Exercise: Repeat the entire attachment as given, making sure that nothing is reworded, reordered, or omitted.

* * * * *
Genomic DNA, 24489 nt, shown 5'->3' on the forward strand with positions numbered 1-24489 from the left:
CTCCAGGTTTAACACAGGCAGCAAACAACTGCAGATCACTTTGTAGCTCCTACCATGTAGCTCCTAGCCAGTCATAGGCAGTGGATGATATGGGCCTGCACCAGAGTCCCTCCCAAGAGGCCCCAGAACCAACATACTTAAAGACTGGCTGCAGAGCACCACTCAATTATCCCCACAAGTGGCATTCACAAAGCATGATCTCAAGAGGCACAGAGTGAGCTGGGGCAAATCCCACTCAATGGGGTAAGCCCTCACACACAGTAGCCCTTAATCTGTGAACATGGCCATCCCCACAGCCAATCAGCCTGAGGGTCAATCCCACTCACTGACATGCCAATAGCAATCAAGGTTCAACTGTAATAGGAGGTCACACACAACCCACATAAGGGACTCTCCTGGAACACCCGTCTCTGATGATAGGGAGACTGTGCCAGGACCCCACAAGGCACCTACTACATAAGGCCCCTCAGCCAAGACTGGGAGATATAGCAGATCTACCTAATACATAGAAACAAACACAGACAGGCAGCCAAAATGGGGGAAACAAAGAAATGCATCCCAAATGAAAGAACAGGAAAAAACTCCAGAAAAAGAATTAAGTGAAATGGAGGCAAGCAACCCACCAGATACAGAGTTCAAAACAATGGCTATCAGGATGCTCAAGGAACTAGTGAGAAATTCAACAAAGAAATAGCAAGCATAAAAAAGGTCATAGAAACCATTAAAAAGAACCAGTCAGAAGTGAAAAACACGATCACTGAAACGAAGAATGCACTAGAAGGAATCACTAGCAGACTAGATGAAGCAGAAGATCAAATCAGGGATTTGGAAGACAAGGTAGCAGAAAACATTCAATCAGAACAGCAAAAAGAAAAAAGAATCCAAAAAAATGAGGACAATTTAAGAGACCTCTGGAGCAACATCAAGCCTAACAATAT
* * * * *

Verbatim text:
Genomic DNA, 24489 nt, shown 5'->3' on the forward strand with positions numbered 1-24489 from the left:
CTCCAGGTTTAACACAGGCAGCAAACAACTGCAGATCACTTTGTAGCTCCTACCATGTAGCTCCTAGCCAGTCATAGGCAGTGGATGATATGGGCCTGCACCAGAGTCCCTCCCAAGAGGCCCCAGAACCAACATACTTAAAGACTGGCTGCAGAGCACCACTCAATTATCCCCACAAGTGGCATTCACAAAGCATGATCTCAAGAGGCACAGAGTGAGCTGGGGCAAATCCCACTCAATGGGGTAAGCCCTCACACACAGTAGCCCTTAATCTGTGAACATGGCCATCCCCACAGCCAATCAGCCTGAGGGTCAATCCCACTCACTGACATGCCAATAGCAATCAAGGTTCAACTGTAATAGGAGGTCACACACAACCCACATAAGGGACTCTCCTGGAACACCCGTCTCTGATGATAGGGAGACTGTGCCAGGACCCCACAAGGCACCTACTACATAAGGCCCCTCAGCCAAGACTGGGAGATATAGCAGATCTACCTAATACATAGAAACAAACACAGACAGGCAGCCAAAATGGGGGAAACAAAGAAATGCATCCCAAATGAAAGAACAGGAAAAAACTCCAGAAAAAGAATTAAGTGAAATGGAGGCAAGCAACCCACCAGATACAGAGTTCAAAACAATGGCTATCAGGATGCTCAAGGAACTAGTGAGAAATTCAACAAAGAAATAGCAAGCATAAAAAAGGTCATAGAAACCATTAAAAAGAACCAGTCAGAAGTGAAAAACACGATCACTGAAACGAAGAATGCACTAGAAGGAATCACTAGCAGACTAGATGAAGCAGAAGATCAAATCAGGGATTTGGAAGACAAGGTAGCAGAAAACATTCAATCAGAACAGCAAAAAGAAAAAAGAATCCAAAAAAATGAGGACAATTTAAGAGACCTCTGGAGCAACATCAAGCCTAACAATAT